Single Supervisory Mechanism
The Single Supervisory Mechanism (SSM) is the banking supervision system that comprises:
- the European Central Bank (ECB);
- the national competent authorities of the participating countries (see question "Which countries participate?"), which include Banco de Portugal.
Came into operation on 4 November 2014.
The ECB is responsible for the effective and consistent functioning of the SSM. The national competent authorities are charged with assisting the ECB in exercising their respective prudential supervision powers.
The SSM's supervision model distinguishes between the significant credit institutions (under the direct supervision of the ECB) and the less significant credit institutions (under indirect supervision of the ECB and direct supervision of the national competent authorities, articulating with and reporting to the ECB), based on quantitative and qualitative criteria.
This classification is regularly updated. An institution can switch between a classification of significant and less significant.
This framework affords harmonised supervision to all the credit institutions of Member States participating in the euro area.
Council Regulation (EU) No 1024/2013 of 15 October 2013 conferring specific tasks on the European Central Bank concerning policies relating to the prudential supervision of credit institutions
Regulation (EU) No 468/2014 of the European Central Bank of 16 April 2014 establishing the framework for cooperation within the Single Supervisory Mechanism between the European Central Bank and national competent authorities and with national designated authorities (SSM Framework Regulation) (ECB/2014/17).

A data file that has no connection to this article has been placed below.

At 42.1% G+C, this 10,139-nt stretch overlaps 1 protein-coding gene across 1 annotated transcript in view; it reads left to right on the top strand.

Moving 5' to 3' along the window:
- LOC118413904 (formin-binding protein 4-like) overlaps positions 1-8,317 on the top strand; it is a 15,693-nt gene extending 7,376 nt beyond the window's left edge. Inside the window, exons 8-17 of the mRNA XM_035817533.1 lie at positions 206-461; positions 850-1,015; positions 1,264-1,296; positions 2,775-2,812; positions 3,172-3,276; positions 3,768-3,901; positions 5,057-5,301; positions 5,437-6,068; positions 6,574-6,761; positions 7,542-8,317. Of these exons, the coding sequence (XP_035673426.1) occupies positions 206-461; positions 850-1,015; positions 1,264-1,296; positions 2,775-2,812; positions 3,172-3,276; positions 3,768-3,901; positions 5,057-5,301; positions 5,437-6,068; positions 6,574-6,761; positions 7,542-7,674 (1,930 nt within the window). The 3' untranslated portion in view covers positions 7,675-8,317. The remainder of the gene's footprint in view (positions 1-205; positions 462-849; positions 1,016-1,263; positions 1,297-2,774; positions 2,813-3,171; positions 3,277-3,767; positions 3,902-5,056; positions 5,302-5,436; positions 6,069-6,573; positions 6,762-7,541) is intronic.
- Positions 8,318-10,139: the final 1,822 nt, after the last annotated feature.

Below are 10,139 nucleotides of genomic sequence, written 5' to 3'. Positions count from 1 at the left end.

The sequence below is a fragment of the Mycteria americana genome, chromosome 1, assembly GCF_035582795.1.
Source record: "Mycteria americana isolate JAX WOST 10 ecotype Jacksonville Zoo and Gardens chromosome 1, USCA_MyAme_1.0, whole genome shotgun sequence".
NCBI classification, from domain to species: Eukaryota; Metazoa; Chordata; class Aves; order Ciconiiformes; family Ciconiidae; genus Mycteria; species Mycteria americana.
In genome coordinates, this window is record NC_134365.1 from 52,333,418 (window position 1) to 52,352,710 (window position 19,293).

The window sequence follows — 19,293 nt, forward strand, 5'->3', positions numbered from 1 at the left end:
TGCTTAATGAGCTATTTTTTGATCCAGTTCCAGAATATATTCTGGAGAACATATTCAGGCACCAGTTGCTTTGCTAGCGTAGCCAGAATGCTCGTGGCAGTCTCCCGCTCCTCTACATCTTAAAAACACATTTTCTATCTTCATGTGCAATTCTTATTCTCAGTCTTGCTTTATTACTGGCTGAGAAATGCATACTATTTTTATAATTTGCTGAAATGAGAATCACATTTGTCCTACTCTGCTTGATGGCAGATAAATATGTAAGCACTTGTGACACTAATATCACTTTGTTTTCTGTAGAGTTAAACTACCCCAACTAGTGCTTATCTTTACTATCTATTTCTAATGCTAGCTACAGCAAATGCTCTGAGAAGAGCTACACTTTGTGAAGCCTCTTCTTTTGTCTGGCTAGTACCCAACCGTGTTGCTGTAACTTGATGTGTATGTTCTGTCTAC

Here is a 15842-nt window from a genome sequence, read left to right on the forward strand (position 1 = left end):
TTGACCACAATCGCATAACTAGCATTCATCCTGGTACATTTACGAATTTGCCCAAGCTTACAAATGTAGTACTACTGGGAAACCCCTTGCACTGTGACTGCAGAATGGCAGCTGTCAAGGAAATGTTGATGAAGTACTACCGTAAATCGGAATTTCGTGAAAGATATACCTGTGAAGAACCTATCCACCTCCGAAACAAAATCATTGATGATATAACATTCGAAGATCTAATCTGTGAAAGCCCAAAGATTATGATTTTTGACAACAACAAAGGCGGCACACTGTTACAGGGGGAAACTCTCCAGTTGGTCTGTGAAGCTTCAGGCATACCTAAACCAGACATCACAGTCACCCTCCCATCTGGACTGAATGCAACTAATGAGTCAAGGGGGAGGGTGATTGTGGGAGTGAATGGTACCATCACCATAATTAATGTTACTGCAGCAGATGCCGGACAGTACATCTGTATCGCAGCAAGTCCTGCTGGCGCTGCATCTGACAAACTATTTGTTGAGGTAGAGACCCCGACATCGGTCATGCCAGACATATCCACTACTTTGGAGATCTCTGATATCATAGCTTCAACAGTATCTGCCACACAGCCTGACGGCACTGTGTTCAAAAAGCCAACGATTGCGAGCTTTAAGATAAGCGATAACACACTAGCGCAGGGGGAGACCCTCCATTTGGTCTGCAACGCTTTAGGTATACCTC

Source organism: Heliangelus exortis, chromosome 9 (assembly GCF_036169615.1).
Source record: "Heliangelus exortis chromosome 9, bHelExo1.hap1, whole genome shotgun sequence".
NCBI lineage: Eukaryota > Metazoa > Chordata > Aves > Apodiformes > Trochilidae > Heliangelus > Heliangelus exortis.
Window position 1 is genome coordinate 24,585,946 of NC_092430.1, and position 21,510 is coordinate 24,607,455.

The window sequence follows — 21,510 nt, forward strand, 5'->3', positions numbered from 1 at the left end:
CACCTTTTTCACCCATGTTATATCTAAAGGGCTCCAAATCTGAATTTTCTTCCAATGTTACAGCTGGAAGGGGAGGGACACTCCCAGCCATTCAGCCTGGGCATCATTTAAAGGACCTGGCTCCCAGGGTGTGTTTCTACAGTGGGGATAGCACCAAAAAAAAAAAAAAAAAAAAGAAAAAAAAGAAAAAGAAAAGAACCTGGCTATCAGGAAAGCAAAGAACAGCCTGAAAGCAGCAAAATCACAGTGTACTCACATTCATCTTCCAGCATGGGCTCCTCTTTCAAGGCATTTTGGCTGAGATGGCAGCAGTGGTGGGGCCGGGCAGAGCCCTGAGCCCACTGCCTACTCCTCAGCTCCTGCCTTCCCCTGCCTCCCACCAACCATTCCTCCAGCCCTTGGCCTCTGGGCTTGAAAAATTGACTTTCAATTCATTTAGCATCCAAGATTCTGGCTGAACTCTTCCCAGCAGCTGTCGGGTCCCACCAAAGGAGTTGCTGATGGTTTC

The SSM and the Banking Union
The SSM was the first step to creating a Banking Union in Europe.
In time, the Banking Union should be based on three complementary pillars: the Single Supervisory Mechanism, the Single Resolution Mechanism and a Common Deposit Guarantee Scheme.
The Single Resolution Mechanism has been fully operational since January 2016 and is designed to ensure the resolution of insolvent banks without affecting systemic stability and the financial situation of the countries where they operate.
The future Common Deposit Guarantee Scheme will help minimise the probability of 'bank runs', which in a contagion situation would rapidly affect liquidity in the banking system.
The three pillars of Banking Union assume the existence of a single set of prudential rules – the 'Single Rulebook' – which may be adapted for macroprudential policy reasons, subject to coordination at EU level.
What is the importance of the SSM?
The SSM has the following main aims:
- To ensure the safety and soundness of the European banking system;
- To increase financial integration and stability in Europe;
- To ensure consistent supervision, based on knowledge-sharing between the participating authorities and the ECB.
A sound and resilient banking system, duly regulated and subject to harmonised, high-quality supervision, is key to ensuring depositor confidence, the safety of the funds entrusted to institutions and the correct allocation of saving to productive investment, an essential condition for the sustained growth of the European economy.
Which countries participate?
All euro area countries participate automatically in the SSM.
The European Union countries not using the euro may participate in the SSM. If they choose to do so, their national supervisors enter into “close cooperation” with the ECB.
How does the SSM work?
The Supervisory Board of the ECB plans and executes the SSM's supervisory powers, and presents draft decisions for adoption by the Governing Council of the ECB, the ECB's main decision-making body.
The Supervisory Board is made up of:
- A Chair;
- A Vice-Chair;
- Four ECB representatives;